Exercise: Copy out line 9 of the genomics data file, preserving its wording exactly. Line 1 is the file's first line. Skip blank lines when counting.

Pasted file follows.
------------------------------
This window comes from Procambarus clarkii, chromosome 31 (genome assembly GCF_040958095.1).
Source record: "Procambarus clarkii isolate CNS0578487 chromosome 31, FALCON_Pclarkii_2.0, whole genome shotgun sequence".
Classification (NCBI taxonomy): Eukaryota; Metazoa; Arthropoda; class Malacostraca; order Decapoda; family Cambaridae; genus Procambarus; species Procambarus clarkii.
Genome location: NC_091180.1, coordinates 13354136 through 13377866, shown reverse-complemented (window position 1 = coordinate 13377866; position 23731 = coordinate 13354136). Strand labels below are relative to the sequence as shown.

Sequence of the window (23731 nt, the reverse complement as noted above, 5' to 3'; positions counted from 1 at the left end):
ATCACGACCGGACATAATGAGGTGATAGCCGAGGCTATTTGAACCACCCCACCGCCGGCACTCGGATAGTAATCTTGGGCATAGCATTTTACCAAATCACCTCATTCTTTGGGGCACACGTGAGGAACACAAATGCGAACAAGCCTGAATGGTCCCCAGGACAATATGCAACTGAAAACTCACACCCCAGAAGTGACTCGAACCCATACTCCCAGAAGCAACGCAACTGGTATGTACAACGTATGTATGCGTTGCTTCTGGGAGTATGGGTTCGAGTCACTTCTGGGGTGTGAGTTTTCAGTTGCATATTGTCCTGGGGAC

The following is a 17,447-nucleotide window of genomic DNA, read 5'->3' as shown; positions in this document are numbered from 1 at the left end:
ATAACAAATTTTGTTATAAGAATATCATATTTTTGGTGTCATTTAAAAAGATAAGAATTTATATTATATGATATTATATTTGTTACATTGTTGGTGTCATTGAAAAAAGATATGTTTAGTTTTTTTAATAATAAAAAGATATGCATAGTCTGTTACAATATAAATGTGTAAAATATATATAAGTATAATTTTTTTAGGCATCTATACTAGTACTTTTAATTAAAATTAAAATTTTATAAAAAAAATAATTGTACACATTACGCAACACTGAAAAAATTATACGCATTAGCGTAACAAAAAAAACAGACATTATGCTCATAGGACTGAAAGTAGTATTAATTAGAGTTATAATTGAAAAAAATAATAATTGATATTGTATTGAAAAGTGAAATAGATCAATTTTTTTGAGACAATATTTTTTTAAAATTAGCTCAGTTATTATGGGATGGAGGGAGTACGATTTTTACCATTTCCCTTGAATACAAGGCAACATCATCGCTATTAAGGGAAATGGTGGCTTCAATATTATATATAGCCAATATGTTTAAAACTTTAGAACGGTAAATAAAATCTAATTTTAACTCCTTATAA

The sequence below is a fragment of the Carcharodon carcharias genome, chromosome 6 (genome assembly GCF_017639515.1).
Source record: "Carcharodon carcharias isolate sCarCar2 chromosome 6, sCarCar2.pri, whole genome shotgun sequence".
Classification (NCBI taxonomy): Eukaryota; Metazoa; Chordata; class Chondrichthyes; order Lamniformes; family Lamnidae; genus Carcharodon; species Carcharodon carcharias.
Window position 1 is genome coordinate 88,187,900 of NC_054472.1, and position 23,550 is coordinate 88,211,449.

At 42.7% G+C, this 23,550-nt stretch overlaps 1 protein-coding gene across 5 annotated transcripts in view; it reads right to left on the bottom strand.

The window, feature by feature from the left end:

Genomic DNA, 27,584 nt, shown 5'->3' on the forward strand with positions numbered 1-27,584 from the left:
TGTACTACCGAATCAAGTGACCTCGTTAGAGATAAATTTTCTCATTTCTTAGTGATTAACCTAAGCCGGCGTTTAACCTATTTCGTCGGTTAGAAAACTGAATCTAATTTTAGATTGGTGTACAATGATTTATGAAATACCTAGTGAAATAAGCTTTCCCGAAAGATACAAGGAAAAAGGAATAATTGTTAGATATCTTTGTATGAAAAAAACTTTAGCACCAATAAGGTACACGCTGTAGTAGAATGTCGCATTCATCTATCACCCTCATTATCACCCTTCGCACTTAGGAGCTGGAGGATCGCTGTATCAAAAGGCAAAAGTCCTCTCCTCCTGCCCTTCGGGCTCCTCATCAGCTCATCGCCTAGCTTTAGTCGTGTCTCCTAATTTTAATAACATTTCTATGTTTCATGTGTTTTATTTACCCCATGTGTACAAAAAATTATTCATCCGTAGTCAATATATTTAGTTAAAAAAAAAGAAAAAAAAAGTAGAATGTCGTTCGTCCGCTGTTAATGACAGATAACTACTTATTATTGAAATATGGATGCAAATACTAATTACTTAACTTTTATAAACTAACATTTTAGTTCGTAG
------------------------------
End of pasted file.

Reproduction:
The sequence below is a fragment of the Carcharodon carcharias genome, chromosome 6 (genome assembly GCF_017639515.1).